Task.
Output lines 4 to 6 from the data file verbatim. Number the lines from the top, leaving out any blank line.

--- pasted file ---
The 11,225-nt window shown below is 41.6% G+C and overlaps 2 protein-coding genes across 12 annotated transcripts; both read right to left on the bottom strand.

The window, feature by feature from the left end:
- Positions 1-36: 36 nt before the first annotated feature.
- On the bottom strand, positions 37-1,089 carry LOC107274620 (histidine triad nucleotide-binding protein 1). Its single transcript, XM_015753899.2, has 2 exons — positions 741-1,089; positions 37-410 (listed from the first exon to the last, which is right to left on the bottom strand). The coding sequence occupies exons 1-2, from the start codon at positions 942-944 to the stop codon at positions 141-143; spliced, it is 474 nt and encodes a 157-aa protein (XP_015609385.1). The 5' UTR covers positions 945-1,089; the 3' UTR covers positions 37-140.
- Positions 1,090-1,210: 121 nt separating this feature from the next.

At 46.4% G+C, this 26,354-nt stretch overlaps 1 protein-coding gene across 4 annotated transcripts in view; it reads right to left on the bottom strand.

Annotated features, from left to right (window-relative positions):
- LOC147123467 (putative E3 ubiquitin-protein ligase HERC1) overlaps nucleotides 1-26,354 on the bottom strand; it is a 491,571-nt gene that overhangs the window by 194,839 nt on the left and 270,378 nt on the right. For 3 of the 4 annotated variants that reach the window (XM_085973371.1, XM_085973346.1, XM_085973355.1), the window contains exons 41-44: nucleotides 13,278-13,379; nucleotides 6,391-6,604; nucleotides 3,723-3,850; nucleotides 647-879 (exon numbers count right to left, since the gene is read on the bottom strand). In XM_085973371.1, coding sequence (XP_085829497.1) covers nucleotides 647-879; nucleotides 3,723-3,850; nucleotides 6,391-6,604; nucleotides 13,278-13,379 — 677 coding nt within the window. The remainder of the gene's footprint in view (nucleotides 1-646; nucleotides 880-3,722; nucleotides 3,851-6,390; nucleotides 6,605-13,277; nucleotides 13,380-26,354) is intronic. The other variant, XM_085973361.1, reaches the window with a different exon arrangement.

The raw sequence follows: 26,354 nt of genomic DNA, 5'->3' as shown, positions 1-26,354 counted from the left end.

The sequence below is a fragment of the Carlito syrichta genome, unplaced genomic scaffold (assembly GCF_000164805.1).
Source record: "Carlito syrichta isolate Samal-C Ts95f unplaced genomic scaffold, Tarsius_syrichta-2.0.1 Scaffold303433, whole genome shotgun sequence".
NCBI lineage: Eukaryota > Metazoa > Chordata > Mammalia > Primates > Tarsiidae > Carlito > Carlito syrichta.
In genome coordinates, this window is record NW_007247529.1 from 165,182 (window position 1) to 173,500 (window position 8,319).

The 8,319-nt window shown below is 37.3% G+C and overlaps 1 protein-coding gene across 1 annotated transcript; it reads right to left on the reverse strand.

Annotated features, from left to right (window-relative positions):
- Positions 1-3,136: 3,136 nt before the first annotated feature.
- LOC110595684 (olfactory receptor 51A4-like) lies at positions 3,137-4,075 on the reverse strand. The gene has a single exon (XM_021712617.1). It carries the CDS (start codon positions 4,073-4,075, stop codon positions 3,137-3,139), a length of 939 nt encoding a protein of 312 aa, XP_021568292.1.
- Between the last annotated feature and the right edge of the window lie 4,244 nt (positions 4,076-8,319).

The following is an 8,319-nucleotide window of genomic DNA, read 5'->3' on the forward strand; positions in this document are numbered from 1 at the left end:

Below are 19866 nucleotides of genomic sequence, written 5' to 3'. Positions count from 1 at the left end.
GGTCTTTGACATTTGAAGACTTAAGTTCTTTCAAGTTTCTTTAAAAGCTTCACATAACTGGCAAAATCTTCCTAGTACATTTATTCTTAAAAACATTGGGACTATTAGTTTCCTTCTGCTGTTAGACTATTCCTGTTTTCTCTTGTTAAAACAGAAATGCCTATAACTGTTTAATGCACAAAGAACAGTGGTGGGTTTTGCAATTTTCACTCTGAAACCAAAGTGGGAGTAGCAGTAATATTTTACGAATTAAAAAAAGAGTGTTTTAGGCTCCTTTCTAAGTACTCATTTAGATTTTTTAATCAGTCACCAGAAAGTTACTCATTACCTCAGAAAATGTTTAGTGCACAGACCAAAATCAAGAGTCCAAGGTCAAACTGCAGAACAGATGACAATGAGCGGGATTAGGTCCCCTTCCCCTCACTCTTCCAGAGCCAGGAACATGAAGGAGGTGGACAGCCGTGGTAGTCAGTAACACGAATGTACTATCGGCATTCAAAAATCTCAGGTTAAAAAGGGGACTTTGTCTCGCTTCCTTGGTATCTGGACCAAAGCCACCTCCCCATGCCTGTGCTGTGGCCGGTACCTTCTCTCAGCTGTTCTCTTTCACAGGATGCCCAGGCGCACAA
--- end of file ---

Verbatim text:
- On the bottom strand, positions 37-1,089 carry LOC107274620 (histidine triad nucleotide-binding protein 1). Its single transcript, XM_015753899.2, has 2 exons — positions 741-1,089; positions 37-410 (listed from the first exon to the last, which is right to left on the bottom strand). The coding sequence occupies exons 1-2, from the start codon at positions 942-944 to the stop codon at positions 141-143; spliced, it is 474 nt and encodes a 157-aa protein (XP_015609385.1). The 5' UTR covers positions 945-1,089; the 3' UTR covers positions 37-140.
- Positions 1,090-1,210: 121 nt separating this feature from the next.

At 46.4% G+C, this 26,354-nt stretch overlaps 1 protein-coding gene across 4 annotated transcripts in view; it reads right to left on the bottom strand.